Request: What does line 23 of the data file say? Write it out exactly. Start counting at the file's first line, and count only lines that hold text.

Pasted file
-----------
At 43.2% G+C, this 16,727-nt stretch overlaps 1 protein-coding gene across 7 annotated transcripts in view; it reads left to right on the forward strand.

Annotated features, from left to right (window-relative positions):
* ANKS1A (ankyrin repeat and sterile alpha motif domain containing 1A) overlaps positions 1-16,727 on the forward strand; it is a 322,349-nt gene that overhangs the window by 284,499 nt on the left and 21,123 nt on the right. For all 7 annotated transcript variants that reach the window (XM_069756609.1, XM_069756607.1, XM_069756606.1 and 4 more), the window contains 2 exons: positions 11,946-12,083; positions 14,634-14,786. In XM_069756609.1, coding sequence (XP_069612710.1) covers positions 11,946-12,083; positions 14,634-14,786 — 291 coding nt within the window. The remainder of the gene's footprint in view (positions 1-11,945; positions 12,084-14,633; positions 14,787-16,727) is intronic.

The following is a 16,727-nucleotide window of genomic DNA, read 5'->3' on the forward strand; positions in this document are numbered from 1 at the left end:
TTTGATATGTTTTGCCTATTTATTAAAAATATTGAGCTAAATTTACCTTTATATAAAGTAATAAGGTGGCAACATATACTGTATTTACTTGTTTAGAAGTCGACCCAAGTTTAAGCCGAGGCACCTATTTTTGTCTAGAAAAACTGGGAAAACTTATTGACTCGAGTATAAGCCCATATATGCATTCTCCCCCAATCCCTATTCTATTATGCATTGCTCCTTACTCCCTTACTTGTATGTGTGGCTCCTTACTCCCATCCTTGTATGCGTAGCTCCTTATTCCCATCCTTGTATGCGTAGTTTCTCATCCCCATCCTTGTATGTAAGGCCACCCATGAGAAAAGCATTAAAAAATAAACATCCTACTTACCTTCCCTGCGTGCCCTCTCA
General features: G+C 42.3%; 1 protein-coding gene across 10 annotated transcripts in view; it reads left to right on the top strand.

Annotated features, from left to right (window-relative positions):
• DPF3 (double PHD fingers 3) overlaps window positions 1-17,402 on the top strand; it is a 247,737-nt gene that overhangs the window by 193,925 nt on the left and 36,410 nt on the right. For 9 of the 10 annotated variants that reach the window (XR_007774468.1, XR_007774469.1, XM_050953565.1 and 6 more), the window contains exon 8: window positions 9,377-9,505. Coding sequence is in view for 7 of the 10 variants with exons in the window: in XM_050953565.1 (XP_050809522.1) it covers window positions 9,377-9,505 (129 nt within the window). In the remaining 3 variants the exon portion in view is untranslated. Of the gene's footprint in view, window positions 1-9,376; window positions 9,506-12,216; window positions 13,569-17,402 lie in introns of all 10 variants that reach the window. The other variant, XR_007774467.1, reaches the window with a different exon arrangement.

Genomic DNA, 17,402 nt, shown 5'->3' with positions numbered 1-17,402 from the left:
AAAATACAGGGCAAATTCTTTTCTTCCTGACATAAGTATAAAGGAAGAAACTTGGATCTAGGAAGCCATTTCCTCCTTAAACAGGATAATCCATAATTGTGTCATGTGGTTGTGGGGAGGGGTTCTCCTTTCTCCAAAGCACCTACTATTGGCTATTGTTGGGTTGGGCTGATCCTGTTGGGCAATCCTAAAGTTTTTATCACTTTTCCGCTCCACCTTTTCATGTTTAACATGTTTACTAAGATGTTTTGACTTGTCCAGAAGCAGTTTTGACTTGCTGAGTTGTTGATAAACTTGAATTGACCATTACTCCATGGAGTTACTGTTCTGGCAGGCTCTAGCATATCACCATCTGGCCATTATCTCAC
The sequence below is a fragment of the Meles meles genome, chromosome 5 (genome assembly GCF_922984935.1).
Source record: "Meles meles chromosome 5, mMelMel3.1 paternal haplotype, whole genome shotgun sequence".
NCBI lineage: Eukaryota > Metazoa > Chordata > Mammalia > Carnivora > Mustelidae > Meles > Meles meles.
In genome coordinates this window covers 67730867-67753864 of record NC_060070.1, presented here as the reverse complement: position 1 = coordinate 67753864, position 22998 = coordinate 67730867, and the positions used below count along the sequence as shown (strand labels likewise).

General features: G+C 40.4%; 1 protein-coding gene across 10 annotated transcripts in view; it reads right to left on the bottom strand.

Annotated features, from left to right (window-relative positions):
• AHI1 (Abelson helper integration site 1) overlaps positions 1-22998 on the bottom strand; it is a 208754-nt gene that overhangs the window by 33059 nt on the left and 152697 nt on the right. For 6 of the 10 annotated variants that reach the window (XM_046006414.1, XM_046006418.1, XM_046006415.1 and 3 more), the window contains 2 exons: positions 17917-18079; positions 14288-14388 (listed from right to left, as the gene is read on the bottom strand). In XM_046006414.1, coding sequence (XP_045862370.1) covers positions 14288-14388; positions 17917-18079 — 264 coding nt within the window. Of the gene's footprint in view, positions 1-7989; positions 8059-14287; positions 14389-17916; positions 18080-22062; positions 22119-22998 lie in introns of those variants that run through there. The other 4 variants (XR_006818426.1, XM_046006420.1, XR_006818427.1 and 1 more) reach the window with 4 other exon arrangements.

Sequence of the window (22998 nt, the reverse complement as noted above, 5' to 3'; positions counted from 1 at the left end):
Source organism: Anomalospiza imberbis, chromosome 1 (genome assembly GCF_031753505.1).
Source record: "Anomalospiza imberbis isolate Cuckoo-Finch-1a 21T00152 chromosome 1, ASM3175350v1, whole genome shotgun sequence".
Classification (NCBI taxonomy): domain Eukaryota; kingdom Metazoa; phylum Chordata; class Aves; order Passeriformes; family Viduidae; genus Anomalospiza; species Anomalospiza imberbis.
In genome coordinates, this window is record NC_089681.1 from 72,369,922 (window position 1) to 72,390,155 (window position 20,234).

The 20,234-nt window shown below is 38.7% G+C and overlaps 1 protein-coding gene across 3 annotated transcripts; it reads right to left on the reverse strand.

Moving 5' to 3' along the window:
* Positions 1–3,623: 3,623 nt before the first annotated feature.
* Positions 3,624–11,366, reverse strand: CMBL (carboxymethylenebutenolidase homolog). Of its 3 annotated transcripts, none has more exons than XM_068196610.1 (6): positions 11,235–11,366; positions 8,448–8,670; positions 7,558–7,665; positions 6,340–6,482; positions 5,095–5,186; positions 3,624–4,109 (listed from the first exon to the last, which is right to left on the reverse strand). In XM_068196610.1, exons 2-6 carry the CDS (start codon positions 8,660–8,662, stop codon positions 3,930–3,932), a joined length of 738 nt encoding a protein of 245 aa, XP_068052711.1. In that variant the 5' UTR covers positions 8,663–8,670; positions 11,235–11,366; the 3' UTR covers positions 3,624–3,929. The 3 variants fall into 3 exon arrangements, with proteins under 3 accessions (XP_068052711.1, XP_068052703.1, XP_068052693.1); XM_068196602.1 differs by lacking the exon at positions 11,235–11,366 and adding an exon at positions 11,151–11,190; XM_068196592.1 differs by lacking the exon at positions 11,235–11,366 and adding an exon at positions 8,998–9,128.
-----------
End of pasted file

The 20,234-nt window shown below is 38.7% G+C and overlaps 1 protein-coding gene across 3 annotated transcripts; it reads right to left on the reverse strand.